Adapted from the very funny Michael Chabon novel, Curtis Hanson's Wonder Boys is a marvel of a film, a sharp and wise valentine to academia and the literary life.
Dir. Curtis Hanson (2000)
Wonder Boys is one of those films—truly rewatchable, and enjoyable every time—that settles into some small place in your heart. A valentine to the life of the mind and the pleasures of words for literary types and bookish people, Wonder Boys follows Michael Douglas as Professor Grady Tripp, a college professor who isn't stuck, exactly, on his second novel, the follow-up to his star-making The Arsonist's Daughter (hee!)...he's just 4000 pages into it.
Wonderfully adapted from the Michael Chabon novel* (which, should be noted, was the anxiety-ridden follow-up to a blazing debut, The Mysteries of Pittsburgh) by screenwriter Steve Kloves, director Hanson has an admirably light touch with the film. Over the course of a "Wordfest" February weekend, Tripp gets mixed up with his agent (a wonderful Robert Downey Jr., in one of his first major roles post-his addict years), his talented weirdo of a student (Tobey Maguire) and his sharp student-with-a-crush (Katie Holmes), and his mistress, the school chancellor (Frances McDormand).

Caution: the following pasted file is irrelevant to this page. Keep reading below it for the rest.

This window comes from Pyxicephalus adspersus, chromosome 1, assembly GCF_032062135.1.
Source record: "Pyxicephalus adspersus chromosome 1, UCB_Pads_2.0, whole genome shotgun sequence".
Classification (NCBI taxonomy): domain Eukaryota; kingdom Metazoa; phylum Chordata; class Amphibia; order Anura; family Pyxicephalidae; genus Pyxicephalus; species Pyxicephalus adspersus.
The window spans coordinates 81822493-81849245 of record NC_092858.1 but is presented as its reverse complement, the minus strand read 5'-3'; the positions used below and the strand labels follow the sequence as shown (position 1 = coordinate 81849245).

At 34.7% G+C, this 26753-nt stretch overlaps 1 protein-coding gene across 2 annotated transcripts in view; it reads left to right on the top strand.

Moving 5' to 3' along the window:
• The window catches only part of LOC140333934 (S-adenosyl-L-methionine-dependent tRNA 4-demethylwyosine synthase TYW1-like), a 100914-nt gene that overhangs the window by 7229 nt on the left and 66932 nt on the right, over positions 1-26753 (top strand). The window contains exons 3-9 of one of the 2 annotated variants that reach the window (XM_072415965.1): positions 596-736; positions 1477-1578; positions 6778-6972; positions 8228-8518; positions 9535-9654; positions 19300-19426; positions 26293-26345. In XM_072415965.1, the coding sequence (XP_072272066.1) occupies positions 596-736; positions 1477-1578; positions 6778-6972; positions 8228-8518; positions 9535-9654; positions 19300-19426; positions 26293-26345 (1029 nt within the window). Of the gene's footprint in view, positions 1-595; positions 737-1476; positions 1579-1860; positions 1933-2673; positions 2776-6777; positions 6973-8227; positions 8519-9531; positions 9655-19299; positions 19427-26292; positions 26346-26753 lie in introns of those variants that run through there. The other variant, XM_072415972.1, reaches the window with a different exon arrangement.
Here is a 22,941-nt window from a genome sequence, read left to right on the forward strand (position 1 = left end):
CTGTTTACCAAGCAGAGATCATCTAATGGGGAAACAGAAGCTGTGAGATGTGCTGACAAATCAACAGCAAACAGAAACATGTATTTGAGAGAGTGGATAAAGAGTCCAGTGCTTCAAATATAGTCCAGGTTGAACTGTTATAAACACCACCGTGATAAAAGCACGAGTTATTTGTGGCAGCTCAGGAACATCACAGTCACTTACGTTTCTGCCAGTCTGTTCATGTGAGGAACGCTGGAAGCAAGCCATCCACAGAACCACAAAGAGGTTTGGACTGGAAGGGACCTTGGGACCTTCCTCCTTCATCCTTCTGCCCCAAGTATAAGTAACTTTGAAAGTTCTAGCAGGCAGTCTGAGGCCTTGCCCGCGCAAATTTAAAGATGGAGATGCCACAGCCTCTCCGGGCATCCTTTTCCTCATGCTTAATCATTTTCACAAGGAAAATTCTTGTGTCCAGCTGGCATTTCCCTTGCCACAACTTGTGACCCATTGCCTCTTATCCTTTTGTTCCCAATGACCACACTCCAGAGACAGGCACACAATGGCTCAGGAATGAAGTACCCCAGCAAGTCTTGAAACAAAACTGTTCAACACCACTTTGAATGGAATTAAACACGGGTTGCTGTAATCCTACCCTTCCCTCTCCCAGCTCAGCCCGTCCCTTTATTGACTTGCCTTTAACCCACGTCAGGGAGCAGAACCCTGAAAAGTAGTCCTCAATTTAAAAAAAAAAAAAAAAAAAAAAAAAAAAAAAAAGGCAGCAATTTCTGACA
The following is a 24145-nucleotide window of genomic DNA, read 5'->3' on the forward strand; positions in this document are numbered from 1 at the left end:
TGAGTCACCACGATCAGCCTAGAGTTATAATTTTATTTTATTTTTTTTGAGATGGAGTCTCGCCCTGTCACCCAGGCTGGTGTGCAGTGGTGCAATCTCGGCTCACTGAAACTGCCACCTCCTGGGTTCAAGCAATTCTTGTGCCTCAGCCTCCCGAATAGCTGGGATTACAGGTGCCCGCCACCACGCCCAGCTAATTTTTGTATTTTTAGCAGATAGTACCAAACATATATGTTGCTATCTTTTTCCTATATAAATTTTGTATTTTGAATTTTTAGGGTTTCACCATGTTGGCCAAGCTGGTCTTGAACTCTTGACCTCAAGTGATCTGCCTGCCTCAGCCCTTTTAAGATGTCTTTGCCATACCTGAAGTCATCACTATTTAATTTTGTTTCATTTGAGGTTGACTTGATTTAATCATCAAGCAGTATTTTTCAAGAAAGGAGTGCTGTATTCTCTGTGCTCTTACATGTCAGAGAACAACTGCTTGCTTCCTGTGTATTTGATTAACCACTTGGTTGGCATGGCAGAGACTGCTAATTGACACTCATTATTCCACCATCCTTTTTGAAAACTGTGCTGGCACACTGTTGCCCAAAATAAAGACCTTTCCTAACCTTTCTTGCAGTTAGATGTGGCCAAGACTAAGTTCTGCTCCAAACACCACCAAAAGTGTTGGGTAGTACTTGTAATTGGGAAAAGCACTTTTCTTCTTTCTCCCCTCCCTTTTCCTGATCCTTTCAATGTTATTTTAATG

There are funny and farcial moments in Wonder Boys, some involving a dog, and there's also a wise and warm core of sadness, asking the question: What comes after success? How do you define yourself? My favorite scene, however, is when Tripp, his agent, and Maguire are in a bar, looking at the patrons and making up stories about their lives. They're riffing on the possibilities of people, what could happen, and it's the very moment where you know that these characters are readers and writers with rich lives. Movies often get writers wrong, or wallow in alcoholic Oscar-bait biopic misery, and the love of the literary life that fuels Wonder Boys is something marvelous.
*Tripp was based on Chabon's one-time teacher, Chuck Kinder, although it's fair to say that Chabon's own anxieties powered the novel. (And these days, Junot Diaz's twelve years between debut and Pulitzer Prize-winning follow up also comes to mind.)
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